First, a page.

I started working on launching JPD almost immediately after I returned from my honeymoon.
I'd been playing around with the idea of launching a self-named design studio for a year or two. So, the second I was a Prindle, I jumped in head first.
Now, roughly one year later, I'm sharing with you everything I learned. Some of it came with time, some of it came from big mistakes and some of it I learned from others. Running a business is hard and no matter what anyone tells you, there is no handbook or right way to do it. But, there are some tips and tricks that can make the ride a little less bumpy.
Today, I’m sharing mine.
1 | Passion only gets you started
When I first got started, I believed that passion was all I needed. I loved graphic design and working with small businesses. I honestly believed, that if I built it they would come.
Well, that didn’t quite work out.
Now, I know passion only gets you started. Passion helps you decide what to do. It doesn’t help you navigate how to do it and still pay your bills. That’s where strategy comes in.
Today, every decision I make is backed by strategy and intent.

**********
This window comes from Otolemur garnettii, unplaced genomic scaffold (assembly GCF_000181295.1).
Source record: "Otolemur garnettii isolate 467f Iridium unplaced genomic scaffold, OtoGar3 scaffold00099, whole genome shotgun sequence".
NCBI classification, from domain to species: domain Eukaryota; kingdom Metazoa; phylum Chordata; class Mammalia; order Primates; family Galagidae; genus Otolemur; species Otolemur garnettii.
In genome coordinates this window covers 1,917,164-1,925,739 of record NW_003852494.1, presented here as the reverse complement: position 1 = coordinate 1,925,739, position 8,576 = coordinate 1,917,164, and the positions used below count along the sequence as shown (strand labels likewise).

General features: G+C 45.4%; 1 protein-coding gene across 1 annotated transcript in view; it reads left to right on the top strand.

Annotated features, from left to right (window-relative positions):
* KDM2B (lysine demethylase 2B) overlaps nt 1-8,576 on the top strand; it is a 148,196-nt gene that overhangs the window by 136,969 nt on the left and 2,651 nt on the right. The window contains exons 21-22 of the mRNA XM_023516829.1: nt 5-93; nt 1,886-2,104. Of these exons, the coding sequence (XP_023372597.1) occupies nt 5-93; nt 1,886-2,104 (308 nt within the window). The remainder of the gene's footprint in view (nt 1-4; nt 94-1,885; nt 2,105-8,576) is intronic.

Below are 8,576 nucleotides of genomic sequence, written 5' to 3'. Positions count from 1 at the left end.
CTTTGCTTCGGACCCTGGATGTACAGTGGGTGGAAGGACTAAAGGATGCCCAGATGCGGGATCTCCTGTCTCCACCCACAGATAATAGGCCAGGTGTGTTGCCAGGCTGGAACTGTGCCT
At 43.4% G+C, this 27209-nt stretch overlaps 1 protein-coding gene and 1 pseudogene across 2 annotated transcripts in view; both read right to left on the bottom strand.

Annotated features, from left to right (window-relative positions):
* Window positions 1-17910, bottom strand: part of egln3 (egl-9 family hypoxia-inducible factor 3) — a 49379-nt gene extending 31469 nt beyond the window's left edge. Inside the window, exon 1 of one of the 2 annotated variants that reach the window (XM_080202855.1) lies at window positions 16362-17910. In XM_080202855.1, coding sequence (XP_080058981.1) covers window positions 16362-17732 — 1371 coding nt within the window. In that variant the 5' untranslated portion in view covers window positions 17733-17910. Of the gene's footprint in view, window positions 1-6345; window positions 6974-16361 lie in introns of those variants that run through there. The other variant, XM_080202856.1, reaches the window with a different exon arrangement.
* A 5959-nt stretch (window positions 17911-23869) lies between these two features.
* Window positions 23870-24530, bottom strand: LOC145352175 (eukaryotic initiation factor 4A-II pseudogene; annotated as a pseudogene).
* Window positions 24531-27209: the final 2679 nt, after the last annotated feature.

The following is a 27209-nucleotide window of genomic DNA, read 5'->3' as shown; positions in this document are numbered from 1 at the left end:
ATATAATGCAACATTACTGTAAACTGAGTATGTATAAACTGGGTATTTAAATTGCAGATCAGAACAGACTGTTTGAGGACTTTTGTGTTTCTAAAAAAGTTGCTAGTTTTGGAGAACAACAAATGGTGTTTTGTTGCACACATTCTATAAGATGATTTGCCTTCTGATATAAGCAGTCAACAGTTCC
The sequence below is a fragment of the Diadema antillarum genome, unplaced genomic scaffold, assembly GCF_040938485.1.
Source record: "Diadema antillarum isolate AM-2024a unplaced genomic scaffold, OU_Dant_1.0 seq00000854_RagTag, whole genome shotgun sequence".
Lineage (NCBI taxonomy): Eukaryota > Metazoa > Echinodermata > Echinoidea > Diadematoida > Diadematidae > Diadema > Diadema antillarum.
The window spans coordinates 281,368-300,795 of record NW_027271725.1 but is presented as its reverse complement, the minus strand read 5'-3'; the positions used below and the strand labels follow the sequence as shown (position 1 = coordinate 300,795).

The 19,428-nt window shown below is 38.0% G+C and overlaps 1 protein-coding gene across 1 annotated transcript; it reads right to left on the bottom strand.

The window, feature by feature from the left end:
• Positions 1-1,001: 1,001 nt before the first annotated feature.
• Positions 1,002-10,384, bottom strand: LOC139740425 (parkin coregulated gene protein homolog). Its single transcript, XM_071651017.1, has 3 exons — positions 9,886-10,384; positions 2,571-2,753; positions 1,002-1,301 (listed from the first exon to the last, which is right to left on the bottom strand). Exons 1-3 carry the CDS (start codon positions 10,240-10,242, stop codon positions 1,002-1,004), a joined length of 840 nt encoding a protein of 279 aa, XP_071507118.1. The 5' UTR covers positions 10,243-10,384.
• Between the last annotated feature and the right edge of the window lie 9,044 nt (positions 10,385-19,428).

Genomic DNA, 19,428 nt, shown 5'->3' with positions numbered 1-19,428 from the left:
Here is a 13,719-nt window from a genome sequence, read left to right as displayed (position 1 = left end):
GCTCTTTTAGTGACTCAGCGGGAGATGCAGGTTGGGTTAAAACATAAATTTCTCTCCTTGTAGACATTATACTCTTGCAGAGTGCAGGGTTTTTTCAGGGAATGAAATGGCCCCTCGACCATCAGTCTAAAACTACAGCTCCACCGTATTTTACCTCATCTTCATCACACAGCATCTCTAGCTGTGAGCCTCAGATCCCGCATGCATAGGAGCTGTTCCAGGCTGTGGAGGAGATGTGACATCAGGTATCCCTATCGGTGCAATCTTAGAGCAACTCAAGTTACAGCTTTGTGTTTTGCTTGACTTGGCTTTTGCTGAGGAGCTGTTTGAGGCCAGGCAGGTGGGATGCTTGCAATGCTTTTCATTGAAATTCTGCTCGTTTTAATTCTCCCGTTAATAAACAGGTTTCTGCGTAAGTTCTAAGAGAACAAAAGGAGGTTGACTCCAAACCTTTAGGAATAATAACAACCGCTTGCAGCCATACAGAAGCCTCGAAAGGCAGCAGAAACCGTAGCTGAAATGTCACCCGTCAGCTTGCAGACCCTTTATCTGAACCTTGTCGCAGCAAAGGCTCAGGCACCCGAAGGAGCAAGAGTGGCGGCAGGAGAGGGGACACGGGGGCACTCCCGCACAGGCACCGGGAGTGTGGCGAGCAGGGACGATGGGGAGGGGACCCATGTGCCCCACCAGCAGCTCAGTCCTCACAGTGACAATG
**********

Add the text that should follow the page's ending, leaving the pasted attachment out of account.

2 | Community is everything
If you’ve been on Instagram, you’ve probably seen the popular #communityovercompeition.
When I first started my business, I thought it was a beautiful sentiment, but I didn’t think most people meant it. It seemed bizarre to me that people would genuinely want to help me grow my business, especially fellow designers.
But, I’ve learned that absolutely isn’t the case. I’m involved in a Slack channel that has proved the exact opposite. We share feedback, ask questions and offer encouragement. I’ve learned more from these women than any blog post or hashtag I’ve ever seen.
I want to do the same with my community. So, if you ever have a question, big or small, email me or send me a DM. I’m always happy to answer questions!
3 | Content is king
When I first launched JPD, I was adamantly against starting a blog.